In the midst of political, social, and racial turmoil, I was reminded today of a foundational truth of Scripture: all people are made in the image of God (Genesis 1:26).
It’s no surprise that this year has been chaotic due to an election year. From hearing about the latest Trump tweet to Biden’s VP pick, the election is grabbing hold of our attention and not letting go.
Add to that the death of George Floyd — setting aside looking at his death objectively and whether it was justified or not — which set off a myriad of peaceful protests and riots.
And trust me, we cannot forget about the biggest one of all: the COVID-19 pandemic. The ‘rona has created a firestorm of hot takes and the stockpiling of hand sanitizer and toilet paper (stop that, people). It’s also created a massive amount of fear in the American people.
All three of these events are on the news literally every minute of the day. That isn’t to say it’s an inherently bad thing. It’s okay to be interested in politics. It’s perfectly fine to be involved in social justice issues, per se. It’s normal to want to stay up to date with the latest coronavirus news.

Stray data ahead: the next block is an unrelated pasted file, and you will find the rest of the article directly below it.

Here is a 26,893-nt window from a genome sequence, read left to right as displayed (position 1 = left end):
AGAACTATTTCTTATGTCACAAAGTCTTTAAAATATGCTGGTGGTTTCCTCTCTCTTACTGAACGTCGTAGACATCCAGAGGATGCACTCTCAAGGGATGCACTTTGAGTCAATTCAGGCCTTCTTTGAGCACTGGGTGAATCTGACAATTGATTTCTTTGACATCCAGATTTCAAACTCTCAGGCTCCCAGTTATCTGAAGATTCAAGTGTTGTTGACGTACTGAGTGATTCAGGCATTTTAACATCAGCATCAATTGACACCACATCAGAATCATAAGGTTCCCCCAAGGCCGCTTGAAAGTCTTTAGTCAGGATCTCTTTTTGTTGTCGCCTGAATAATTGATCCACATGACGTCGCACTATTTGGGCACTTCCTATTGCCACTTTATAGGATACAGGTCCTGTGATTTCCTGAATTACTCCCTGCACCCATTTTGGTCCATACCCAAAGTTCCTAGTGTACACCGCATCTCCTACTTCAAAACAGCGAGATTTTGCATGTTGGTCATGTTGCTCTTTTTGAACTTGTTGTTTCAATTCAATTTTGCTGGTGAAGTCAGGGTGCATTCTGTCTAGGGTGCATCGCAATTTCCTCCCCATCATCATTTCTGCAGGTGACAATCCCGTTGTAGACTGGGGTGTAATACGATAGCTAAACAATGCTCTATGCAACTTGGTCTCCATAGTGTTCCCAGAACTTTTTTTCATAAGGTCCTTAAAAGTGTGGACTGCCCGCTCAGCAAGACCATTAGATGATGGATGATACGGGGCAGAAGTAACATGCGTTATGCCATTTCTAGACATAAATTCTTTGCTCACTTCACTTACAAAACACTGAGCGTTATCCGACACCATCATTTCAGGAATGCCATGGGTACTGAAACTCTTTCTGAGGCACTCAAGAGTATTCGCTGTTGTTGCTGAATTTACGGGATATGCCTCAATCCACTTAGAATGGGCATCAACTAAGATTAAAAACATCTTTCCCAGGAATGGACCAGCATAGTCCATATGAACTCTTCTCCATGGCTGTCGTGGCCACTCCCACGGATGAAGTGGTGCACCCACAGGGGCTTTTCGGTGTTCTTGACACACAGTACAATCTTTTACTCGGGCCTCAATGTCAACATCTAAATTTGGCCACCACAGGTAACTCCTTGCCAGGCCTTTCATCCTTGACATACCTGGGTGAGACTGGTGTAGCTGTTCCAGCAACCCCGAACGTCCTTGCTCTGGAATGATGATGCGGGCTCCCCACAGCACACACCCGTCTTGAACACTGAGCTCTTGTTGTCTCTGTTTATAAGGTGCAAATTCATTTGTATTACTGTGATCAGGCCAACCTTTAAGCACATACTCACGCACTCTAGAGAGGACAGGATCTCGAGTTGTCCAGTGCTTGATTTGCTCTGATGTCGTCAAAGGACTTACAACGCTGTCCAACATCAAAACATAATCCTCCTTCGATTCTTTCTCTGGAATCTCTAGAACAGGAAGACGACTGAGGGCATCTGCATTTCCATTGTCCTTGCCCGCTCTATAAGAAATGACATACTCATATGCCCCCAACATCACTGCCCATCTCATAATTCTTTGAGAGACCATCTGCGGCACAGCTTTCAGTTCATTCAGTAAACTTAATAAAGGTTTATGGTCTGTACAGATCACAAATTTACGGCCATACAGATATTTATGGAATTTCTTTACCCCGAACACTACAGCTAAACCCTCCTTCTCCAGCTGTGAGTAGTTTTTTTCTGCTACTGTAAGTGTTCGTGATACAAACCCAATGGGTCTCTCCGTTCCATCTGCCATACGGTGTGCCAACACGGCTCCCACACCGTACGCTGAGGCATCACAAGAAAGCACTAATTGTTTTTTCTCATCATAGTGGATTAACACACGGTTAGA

With that being said, I fear we as humans have lost the underestimated art of respecting others. It’s as if you can’t have mutual respect for somebody who doesn’t share your exact viewpoint. Has our society really gotten to the point that we can’t peacefully have our own opinions and not insult each other for having them?
Let me take it a step further: it grieves me to see Christians acting this way. Allow me to give you an example.
I have seen Christians publicly ridicule, make fun of, and insult the intelligence of Joe Biden and Nancy Pelosi. Let me say clearly that I believe that is downright sinful. Don’t get me wrong, I abhor the politics of Biden and Pelosi. Most everything the Democratic stands for, I stand against.
However, their political views shouldn’t dictate whether I love them or not. Christian, you’re not commanded to simply respect Biden or Pelosi: you’re commanded to love them. You should love your neighbor as yourself, and your neighbor is everybody.
Oh, how I pray we can get back to where we all can disagree with respect and understanding. Christians, we have a bigger responsibility here as God has called us to be like Christ. This will involve us resisting the urge to ridicule or to bash; to insult or to laugh at.
Christians, love your enemies. Do good to those who wrong you. Don’t return evil for evil. Be witnesses of the love of Christ. Preach the gospel and proclaim the good news of Jesus–never forget that foundation. No matter how bad the politics, no matter how outrageous the hypocrisy, may we never forget to love them regardless.
Because Christ loved us.